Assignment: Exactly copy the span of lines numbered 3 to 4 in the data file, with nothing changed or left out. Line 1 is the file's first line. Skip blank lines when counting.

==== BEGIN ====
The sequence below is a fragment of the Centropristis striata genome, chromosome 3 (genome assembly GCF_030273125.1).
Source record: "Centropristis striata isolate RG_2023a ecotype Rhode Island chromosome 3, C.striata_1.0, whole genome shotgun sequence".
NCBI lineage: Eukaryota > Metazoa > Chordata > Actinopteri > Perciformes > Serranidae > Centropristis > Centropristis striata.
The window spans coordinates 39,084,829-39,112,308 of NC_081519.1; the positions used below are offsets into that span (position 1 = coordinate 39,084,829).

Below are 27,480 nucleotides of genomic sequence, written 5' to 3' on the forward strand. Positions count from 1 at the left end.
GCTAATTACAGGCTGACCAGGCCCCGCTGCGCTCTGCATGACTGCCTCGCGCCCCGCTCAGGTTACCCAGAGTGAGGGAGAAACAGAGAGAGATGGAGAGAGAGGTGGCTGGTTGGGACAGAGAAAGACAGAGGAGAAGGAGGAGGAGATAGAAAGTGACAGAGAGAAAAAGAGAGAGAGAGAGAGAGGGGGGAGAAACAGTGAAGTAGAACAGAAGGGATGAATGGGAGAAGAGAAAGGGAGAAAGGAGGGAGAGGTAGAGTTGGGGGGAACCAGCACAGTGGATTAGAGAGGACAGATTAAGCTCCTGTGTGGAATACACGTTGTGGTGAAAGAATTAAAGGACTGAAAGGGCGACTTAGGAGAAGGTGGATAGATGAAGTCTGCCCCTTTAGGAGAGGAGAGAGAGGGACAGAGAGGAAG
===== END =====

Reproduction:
NCBI lineage: Eukaryota > Metazoa > Chordata > Actinopteri > Perciformes > Serranidae > Centropristis > Centropristis striata.
The window spans coordinates 39,084,829-39,112,308 of NC_081519.1; the positions used below are offsets into that span (position 1 = coordinate 39,084,829).